Snix (Northwoods Blue Ox x Northwoods Chablis, 2012) is owned by Bart Salisbury. Bart wrote: “The woodcock was about 15’ off the end of his nose. I could see it walking away from him under the bracken ferns.” Photo taken September 21, 2014, near Grand Rapids, Minnesota.
The ruffed grouse is the wariest of the species hunted by bird dogs, the wisest and hardest to handle.
~ Henry P. Davis, Training Your Own Bird Dog, 1948
To provide the ideal ruffed grouse shooting opportunity, a pointing dog should engage the grouse so the bird doesn’t move. Bumping grouse occurs when a dog gets too close and causes the bird to flush. It’s one of the most common training problems I hear about from clients and friends.
One reason is simply the difficulty of the quarry. An occasional bump is part of grouse hunting; but if your dog bumps more than it points, something else might be going on.
Listed below are common causes and tips for improvement and correction.
→ Cover and weather conditions.
In the early part of the season especially, the cover can be thick and conditions can be warm and dry. Both make scenting extremely difficult for less-experienced dogs and challenging for veteran grouse dogs.
Tip: The hunter can’t do anything about this one. Wait until conditions improve.
→ Lack of experience.
Rare is the dog that will be exhibit a natural ability to point grouse with just a few contacts. Most bird dogs need repeated exposure over several seasons.
Tip: This is easy. Hunt more.
→ Lack of training.
The dog doesn’t know it’s supposed to stop and point.
Tip: The dog needs to be trained to stop on WHOA.
→ Seeing grouse on the ground.
Dogs invariably see grouse on the ground and sometimes the temptation is just too much.
Tip: Reinforce WHOA and steadiness training with a visible bird on the ground.
→ Over-exposure to planted birds.
A dog can get quite close to a planted bird before it stops to point. Grouse are just the opposite and will flush if a dog gets too close.
Tip: Stay away from the game farm for awhile and provide more exposure to grouse.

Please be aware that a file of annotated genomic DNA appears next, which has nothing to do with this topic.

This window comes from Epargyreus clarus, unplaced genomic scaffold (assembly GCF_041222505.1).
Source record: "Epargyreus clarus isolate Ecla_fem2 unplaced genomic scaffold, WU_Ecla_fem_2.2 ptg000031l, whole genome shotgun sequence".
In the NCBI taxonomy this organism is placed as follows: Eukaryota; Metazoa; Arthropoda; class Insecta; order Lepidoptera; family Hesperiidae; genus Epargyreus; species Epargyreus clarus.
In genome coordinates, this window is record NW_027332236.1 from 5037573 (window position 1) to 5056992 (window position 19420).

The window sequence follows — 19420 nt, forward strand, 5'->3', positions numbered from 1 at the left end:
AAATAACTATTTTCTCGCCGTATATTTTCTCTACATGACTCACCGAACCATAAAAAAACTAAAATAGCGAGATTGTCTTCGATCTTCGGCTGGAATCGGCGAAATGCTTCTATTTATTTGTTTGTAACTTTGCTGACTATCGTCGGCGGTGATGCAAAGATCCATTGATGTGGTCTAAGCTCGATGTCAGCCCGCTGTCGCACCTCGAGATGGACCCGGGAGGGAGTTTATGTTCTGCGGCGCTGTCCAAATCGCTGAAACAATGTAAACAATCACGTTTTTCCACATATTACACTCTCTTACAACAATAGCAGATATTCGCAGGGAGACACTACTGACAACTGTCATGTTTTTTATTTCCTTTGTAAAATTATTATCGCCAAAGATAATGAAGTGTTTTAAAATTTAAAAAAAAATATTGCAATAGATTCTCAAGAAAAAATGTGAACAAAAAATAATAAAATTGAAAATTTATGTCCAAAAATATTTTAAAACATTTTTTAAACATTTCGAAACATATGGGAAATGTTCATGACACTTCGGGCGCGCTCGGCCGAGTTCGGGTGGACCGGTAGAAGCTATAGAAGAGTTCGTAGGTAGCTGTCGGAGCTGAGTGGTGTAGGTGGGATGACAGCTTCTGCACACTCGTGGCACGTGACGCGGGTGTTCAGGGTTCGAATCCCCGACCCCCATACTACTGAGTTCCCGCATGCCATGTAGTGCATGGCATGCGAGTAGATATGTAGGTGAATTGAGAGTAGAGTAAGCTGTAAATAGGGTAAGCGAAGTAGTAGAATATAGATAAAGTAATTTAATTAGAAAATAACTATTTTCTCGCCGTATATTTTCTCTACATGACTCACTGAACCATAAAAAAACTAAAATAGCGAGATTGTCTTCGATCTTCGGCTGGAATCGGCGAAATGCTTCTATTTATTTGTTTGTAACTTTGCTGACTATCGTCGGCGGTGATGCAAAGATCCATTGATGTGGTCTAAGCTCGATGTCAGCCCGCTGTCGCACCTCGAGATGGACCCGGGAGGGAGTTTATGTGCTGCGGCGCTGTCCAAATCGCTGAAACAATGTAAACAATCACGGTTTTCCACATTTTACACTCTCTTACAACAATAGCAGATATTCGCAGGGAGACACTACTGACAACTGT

The dog lacks the ability to find and point grouse due to a bad nose, inadequate pointing instincts or physical limitations.
Tip: Thoroughly check out the breeders and breeding of your next puppy. Make sure the sire and dam—and previous generations—are proven grouse dogs.
→ Stuff happens.
Even an experienced grouse dog with a bold, confident attitude will sometimes bump a grouse.
Tip: Exercise patience and move on.
A tri-color female puppy out of Northwoods Chardonnayby by Shadow Oak Bo looks strikingly like her dam.
The kennel at Northwoods Bird Dogs is gradually clearing out of puppies. The three females out of CH I’m Blue Gert by Northwoods Grits went to their new homes in early September. That leaves the five-week-old Northwoods Parmigiano x Northwoods Rum Rickey litter and, in the next kennel run, the almost six-week-old puppies out of Northwoods Chardonnay x CH Shadow Oak Bo.
Even though the puppies out of Northwoods Rum Rickey by Northwoods Parmigiano are younger than the Bo x Chardonnay litter by five days, these four don’t miss many feedings.
Rochel and Dave Moore, owners of CH I’m Blue Gert, were extremely diligent. They never missed a weekend to visit and spend time with Gert and her three female puppies. They now have their hands full with their two picks.
The Beauchamps made a quick trip from their home in Indiana to pick up their Northwoods Grits x I’m Blue Gert female. In keeping with our naming theme of the periodic table of the elements, the puppy’s registered name will be Northwoods Iron Maiden.
Seven of the eight puppies in the Shadow Oak Bo x Northwoods Chardonnay litter settle in for a post-feeding nap.
(Jerry and I wrote this piece for the StarTribune, September 15, 2013. http://www.startribune.com/sports/outdoors/223773411.html )
The golden leaves of autumn lie crisp on the forest floor. The dog’s bell rings merrily as the hunt moves from one likely piece of grouse cover to another. Suddenly, the bell stops. With high anticipation, the hunter searches and, near an alder edge, sees the dog — body rigid and eyes intensely focused. As the hunter approaches, a ruffed grouse noisily flushes and the report of a shotgun swiftly follows.
To achieve that classic ruffed grouse hunting experience with your dog will require hours in the woods and years of effort, for there is no game bird more difficult for a pointing dog to properly handle than a ruffed grouse. It is wily, wary and often called “King of the Woods.”
The process of developing a puppy into an experienced grouse dog begins with the all-important first season. The dog is at an impressionable age and lessons learned will set the foundation for future success.
Here are important considerations to make the most of this time.
Before taking your young dog into the grouse woods for its first hunt, make sure you’re prepared.